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MMA’s Lost Stories: Don’t bring martial arts to a gunfight

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MMA’s lost stories is a series looking back on the weird and interesting stories from the sport’s past that may have slipped from the fanbase’s collective consciousness. This week, returning to a little promotion called Shark Fights.

On October 24, 2008, Shark Fights held their inaugural event, headlined by MMA footnote Shannon ‘The Cannon’ Ritch’s 47 second heel hook submission of John Wood.

The Amarillo, Texas-based fight promotion would, over the next year, become a moderate force among other “stepping stone” promotions, thanks to Don Frye twice competing in their cage – including a loss to Dave Herman in the main event of Shark Fights 6. Among those who stepped into the Shark Fights cage over the first year of operations were Frye, Herman, Ovince Saint Preux, Darrill Schoonover, Jesse Taylor, T.J. Waldburger and Gerald Harris.

The Shark Fights 3 main event between Eric Davila and Ritch was the setting for an article in ESPN The Magazine focusing on the dubious career of ‘The Cannon.’ Promotion president Jim Larsen was front and center in the article, doing the kind of hustle and slick talking required on the regional scene:

SHANNON RITCH spent his first day in town driving around with Jim Larsen, the fight’s promoter. They took the title belt in the jump seat of Jim’s big red pickup to show off to sponsors. They went to the Chevy dealership and said howdy and passed around the belt, giving out tickets to the fight as folks oohed and aahed. Jim reminded everyone that the belt was made special just for this show and that the cage out at the dance hall was the biggest setup in North America-33 feet across. The UFC is only 32 feet across, he told them. Only 32.

Sadly, weeks before Shark Fights 6, Larsen’s wife died following a battle with cancer.

“Sheila was a beloved mother, wife, daughter, sister and friend,” Sheila Patrice Larsen’s obituary reads. “A truly beautiful person both inside and out.

“Her strength of character, her kindness, love and compassion for others shined as a beacon for those around her. Her children were her greatest joy.”


On October 29, 2009, Shark Fights put out a press release announcing Jim Larsen had stepped down as president, handing the reins over to Brent Medley.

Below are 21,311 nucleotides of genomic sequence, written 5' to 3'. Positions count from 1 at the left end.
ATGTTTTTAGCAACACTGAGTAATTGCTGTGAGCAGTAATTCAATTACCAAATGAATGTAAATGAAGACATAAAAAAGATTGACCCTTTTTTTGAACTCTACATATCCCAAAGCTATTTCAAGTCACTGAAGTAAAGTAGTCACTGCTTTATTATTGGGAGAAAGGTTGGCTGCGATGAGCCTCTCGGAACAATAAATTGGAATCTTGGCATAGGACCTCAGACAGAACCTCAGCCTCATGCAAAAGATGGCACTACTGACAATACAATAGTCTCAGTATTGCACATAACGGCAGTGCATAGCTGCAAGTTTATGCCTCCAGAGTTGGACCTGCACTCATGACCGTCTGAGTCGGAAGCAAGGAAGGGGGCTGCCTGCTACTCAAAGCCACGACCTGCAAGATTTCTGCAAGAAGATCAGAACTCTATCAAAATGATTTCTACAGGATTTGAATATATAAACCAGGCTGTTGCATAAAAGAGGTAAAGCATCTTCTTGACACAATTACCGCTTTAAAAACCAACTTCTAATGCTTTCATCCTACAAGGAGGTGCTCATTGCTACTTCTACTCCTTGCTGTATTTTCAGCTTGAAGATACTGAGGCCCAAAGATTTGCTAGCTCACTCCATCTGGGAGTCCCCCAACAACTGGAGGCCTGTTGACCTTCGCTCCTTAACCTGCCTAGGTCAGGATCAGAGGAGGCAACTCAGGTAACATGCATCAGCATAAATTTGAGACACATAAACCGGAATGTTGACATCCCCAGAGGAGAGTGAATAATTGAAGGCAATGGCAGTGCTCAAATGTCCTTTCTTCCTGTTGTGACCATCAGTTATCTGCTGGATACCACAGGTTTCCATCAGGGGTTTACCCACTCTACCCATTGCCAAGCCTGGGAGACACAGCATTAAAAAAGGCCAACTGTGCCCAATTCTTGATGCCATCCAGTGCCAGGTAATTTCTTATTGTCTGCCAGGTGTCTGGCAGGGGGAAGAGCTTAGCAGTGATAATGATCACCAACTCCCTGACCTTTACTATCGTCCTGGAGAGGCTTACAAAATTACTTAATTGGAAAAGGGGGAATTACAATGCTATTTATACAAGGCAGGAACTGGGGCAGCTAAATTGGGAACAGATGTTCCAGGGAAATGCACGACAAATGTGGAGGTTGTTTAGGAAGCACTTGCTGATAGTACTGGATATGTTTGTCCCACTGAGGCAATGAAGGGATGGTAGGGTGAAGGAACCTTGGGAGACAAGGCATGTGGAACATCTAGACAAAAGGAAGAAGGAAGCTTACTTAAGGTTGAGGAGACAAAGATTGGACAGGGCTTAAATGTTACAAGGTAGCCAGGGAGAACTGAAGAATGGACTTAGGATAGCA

“My decision to resign as President of Shark Fight Promotions was a very difficult one, but it was a decision that I had to make,” Larsen stated in the release. “I could not fully dedicate my time to establishing the Sheila Larsen Foundation if I remained with the company, especially as President. Although I have relinquished my role as President, I will always hold my Shark Fight family close to my heart”

The move was understandable following the death of his wife and new role as single father to four daughters.

Less than three years later, Larsen lay in the middle of an Amarillo street, dying from a gunshot wound.

Larsen spent the late hours of August 3, 2012 arguing with a man named Brian Embry before driving to his home for a physical confrontation.

Larsen was dating the estranged wife of Embry and rode Embry’s own motorcycle to the confrontation after an argument via text message over who was the better father and who should stay away from the woman.

Embry fired a 9mm pistol after Larsen became physical before calling 911 and attempting CPR.

Larsen died at the hospital.


A report on Amarillo.com at the time quoted friend and early years “voice of Shark Fights” Warren McCarthy on the state of Larsen’s life over the previous years:

“Jim was extremely passionate about MMA, but his personal life was a mess,” McCarty said. “When his wife died, it really crushed him.

“After her death, dealing with Jim Larsen was dealing with a completely different person than they had before.”

A grand jury ultimately refused to indict Embry and Randall County Criminal District.

Attorney James Farren summed up the situation with a solid bit of combat theory, “When you bring martial arts to a gunfight, you’re not going to do well.”

And Shark Fights?

The promotion closed up shop after 21 events, ending much the way it began: With an MMA footnote in the main event as Bobby Lashley stopped Karl Knothe in the first round.


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